Performance: Caledonia's Brittney Schnicke

March 4, 2016

Brittney Schnicke
Caledonia junior – Bowling

Schnicke placed among the elite of her league and the state’s best high school bowlers as well during her first two years rolling for the Fighting Scots. But this winter she has been even better, upping her average and winning her Division 1 Regional in singles Saturday with a six-game score of 1,241 – less than a year after losing parts of two fingers from her bowling hand in carpentry accident – to earn the Michigan National Guard “Performance of the Week.”

Schnicke was fresh off making the MHSAA Finals match play last March when, while building a clock in an industrial arts class at school, she cut off nearly the entire top joint of her left ring finger and the tip of her left middle finger. She bowls left-handed, and feared her career was over. But using a ball drilled to fit the changes on her hand, Schnicke built her skills back up – and this season is averaging 203 pins per game, up from 193 as a sophomore and 187 as a freshmen. Her averages this season and as a freshman were tops in the Ottawa-Kent Conference White, and her average last year was second in the league. Schnicke also has anchored her teams all three seasons, and last year helped Caledonia advance to the Division 1 Team Finals match play quarterfinals – she was named to the Division 1 all-state third team when the season was done. Caledonia is 44-0 in regular-season matches during her career, with three league titles.

Schnicke will bowl in the Division 1 Singles Final on Saturday at Sterling Lanes in Sterling Heights. She also used to play softball, but now spends her time away from the pins in a much quieter space than the bowling center, hunting and fishing with an eye on a career in conservation.

Coach Eric Bottrall said: “Brittney is a very competitive bowler that loves to bowl. Brittney practices relentlessly. She is a little emotional when she bowls, but that shows how bad she wants it. She is hard on herself, but expects to do well every time she bowls. Brittney has come up big when the team has needed her over the past three years. Being anchor has a lot of pressure involved, and Brittney thrives on it. We have won several tournaments, and Brittney never backs down when we need a big shot at the end of the game. She wants the last shot, and I believe in her. Brittney is a great listener and leader. I’m blessed to coach her, and she’s an inspiration to me. With all that Brittney went through last summer with her accident, to come back better than last season … that just shows the heart and dedication she has to be a better bowler.”

Performance Point: “I enjoyed being with my team the most. When we bowled singles, I was right next to the rest of my team the whole time and my coach was there the whole time to help me out. It relaxes me; it lets me know that I have support so I don’t have to do it alone. During the first couple of games, I was doing really good, and I thought if I just kept doing it and picking up my spares, I would probably place pretty good."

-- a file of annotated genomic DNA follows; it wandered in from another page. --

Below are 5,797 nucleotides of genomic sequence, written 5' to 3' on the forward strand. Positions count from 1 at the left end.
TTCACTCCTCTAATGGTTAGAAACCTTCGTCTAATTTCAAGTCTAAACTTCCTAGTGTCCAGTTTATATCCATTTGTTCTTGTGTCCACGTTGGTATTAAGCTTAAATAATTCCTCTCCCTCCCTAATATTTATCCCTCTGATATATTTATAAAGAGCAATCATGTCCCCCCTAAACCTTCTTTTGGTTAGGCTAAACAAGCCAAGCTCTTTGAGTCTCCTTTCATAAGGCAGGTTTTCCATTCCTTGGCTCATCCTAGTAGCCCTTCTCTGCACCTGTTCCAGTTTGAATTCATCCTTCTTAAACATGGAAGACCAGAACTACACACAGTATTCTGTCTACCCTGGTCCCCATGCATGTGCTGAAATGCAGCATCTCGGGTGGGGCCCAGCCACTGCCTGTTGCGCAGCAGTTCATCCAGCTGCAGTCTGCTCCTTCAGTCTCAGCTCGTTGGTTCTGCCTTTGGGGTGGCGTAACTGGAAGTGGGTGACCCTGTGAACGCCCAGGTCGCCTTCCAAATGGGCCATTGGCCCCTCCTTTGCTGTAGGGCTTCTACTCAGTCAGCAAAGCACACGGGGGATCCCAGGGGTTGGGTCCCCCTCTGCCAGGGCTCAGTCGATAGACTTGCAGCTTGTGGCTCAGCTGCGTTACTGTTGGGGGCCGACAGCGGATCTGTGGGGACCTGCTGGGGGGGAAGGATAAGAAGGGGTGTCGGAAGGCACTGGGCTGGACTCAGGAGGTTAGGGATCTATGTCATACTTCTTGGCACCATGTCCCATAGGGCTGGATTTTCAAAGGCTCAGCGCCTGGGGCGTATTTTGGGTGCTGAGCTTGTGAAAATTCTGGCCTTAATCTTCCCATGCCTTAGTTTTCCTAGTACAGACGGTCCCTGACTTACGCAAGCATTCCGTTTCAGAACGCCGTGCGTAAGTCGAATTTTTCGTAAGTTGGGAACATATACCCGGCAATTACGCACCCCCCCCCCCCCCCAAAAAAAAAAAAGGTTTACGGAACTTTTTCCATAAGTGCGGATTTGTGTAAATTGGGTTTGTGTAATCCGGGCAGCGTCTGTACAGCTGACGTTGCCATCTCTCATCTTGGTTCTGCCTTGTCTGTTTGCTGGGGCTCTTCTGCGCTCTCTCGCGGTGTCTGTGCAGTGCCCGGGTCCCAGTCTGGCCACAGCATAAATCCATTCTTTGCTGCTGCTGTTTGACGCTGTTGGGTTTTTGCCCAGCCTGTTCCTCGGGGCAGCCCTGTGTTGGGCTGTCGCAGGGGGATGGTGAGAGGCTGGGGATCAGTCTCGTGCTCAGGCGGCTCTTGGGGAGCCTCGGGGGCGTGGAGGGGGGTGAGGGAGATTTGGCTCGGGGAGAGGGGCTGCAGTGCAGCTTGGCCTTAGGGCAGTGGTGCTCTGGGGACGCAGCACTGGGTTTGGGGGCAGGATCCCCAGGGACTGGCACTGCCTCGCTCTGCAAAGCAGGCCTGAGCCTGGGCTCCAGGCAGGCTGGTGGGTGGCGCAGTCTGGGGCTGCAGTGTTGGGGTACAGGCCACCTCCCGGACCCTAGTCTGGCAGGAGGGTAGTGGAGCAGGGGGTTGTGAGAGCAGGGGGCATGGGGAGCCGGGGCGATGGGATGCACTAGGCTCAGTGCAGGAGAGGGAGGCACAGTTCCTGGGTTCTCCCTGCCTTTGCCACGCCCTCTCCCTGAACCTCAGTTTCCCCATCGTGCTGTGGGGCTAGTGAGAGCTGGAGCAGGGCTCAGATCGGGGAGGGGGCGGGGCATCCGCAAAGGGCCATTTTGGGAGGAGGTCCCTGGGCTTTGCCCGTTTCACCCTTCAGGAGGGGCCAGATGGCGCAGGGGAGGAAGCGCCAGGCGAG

Comeback trail: “When I first cut (my fingertips) off, the first thing I said to my teacher was that I wouldn’t be able to bowl; my season was done. A couple months later when it healed up pretty well, the first time I bowled, it was pretty scary. I thought I would do badly the whole season, but my coach, he supported me through the whole thing and helped me out. It was a hard time. (But) I went into a tournament one weekend, and I did pretty well, and I thought if I could just keep doing that …”

Telling the tale: “I tell them what happened. They just asked how I can bowl with it. They’re pretty surprised. It still surprises me, but I’m getting there where it’s not as bad. The hardest part was getting used to the new way that my ball was drilled, and the easiest part was probably coming back with support from my teammates and my family.”

The natural: “I started (bowling) when I was 12 or 13. My dad (Chuck), he bowls a lot (and) he helps me a lot. He signed me up for a Saturday league, and after the league he would help me practice. I got a lot of support from the coaches in that league, they helped a lot, and it became easy for me. At first I thought I was really bad, but it actually came really easy for me. It was pretty natural for me, I guess.”

The great outdoors: “I like how relaxing it is, and quiet, and I like doing stuff with my dad especially. I want to be a DNR (Department of Natural Resources) officer. I’ve heard about them my whole life, and I always wanted to do that kind of stuff. And I hate hearing about poachers; I just want to catch them.”

– Geoff Kimmerly, Second Half editor

Every week during the 2015-16 school year, Second Half and the Michigan National Guard will recognize a “Performance of the Week" from among the MHSAA's 750 member high schools.

The Michigan Army National Guard provides trained and ready forces in support of the National Military Strategy, and responds as needed to state, local, and regional emergencies to ensure peace, order, and public safety. The Guard adds value to our communities through continuous interaction. National Guard soldiers are part of the local community. Guardsmen typically train one weekend per month and two weeks in the summer. This training maintains readiness when needed, be it either to defend our Nation's freedom, or protecting lives and property of Michigan citizens during a local natural disaster.

Previous 2015-16 honorees
Feb. 24: Kamari Newman, Detroit East English boys basketball - Read